By Rick Beyer
Originally published in the September/October 2014 issue of Trusteeship magazine.
As technology continues to evolve, playing an ever-greater role in adaptive learning, learning outcomes, online enrollment, and retention, consumers are simultaneously demanding its conveniences in more aspects of their educational experience. Online education has shown its ability to meet consumer needs, while providing valuable financial contributions to host institutions.
As a result, any debate regarding the value and success of online programming may ultimately be left to the late adopters and laggards. The most recent IPEDS (Integrated Postsecondary Education Data System) survey in 2012 indicated 26 percent of college students are taking one or more online courses. Online enrollments are substantially higher today and growing faster than overall enrollment. Still, about two thirds of colleges don’t offer online programs. If your institution does not offer these courses, students will seek them elsewhere.
While it is vitally important that institutions respect shared governance, neither the consumer nor technological innovations are willing to slow down. Boards need to stay abreast of important trends shaping higher education and encourage their senior administration to embrace innovation and new approaches to a changing competitive environment. While the board certainly should not dictate those new approaches or their pace, it can encourage and provide support to the administration, including the option for outsourcing to experts with appropriate depth of online core competencies.
During times of change, some institutions may become more rigid, ignoring the trends and hunkering down in survival mode. A look through history in other industries will show this rigidity is a common theme of organizations that have not survived to tell their story.
More Than Checking a Box
A vital part of embracing this innovation is understanding online learning. Boards must become knowledgeable regarding their institution’s online education program, as it is a strategic issue shaping the competitive landscape. The comment, “We have online programming,” is not enough. This is not about checking the box of innovation; it is about achieving the desired outcome for an institution. According to Babson Survey Research Group, more than 7.1 million students take advantage of this delivery method, and the move toward online education is outpacing the demand curve for residential enrollment.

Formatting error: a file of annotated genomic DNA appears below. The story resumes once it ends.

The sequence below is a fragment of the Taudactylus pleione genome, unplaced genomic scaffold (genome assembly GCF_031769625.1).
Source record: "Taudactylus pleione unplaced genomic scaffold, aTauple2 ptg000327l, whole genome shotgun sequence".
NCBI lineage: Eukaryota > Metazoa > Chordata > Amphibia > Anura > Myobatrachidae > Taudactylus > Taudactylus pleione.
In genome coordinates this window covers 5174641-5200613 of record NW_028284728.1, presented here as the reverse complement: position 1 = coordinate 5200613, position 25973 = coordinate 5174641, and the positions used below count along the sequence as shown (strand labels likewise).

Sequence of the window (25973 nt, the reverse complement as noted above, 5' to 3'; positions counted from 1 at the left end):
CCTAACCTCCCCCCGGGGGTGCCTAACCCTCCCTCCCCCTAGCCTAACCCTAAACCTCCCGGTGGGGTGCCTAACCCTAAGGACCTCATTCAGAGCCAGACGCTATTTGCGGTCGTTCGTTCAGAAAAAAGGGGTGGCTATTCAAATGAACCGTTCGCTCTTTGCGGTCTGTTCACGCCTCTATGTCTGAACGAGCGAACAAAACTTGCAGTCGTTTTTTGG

Institutions that do not have online programming should be cautious about artificial, self-imposed barriers that will prevent success in the digital age. Those artificial barriers may include the intuitive belief that the only way to meet institutional mission is through face-to-face delivery of learning. It is possible for an institution to meet or even strengthen its mission using online programming.
Another self-imposed barrier is accepting a heavy-handed approach by a small group of faculty members who have practiced their trade over the decades in an era of analog lecture delivery. Sensitivities are required, but holding back an entire institution to live in an analog world may not be the best path for future success. For an administration, the board can be very helpful in providing its support to overcome artificial barriers.
We are starting to see clear evidence that online and classroom learning require different approaches to be successful, most notably with human resources and skill sets. When launching an online initiative, it is not uncommon for institutions to use existing, overstretched resources, investing insufficiently and merely dabbling in the digital world. While many would say that approach is better than nothing and a good way to start in the online environment, it may become the ingrained rhythm of the organization. Years later, the institution could find itself no better off than it was prior to this experiment. From a board perspective, understanding challenges and supporting the administration in seeking alternatives can be very helpful.
In sum, boards must support their institution’s forays into online education. As a board member, the best strategic approach starts with gaining knowledge and embracing opportunity. Strategic governance may include the development of a committee structure to address online education. Plenary sessions regarding online programming, innovation, and higher education trends are important elements for board meetings. Boards must become knowledgeable about the alternatives and collectively choose a road that will take their institution on a successful journey.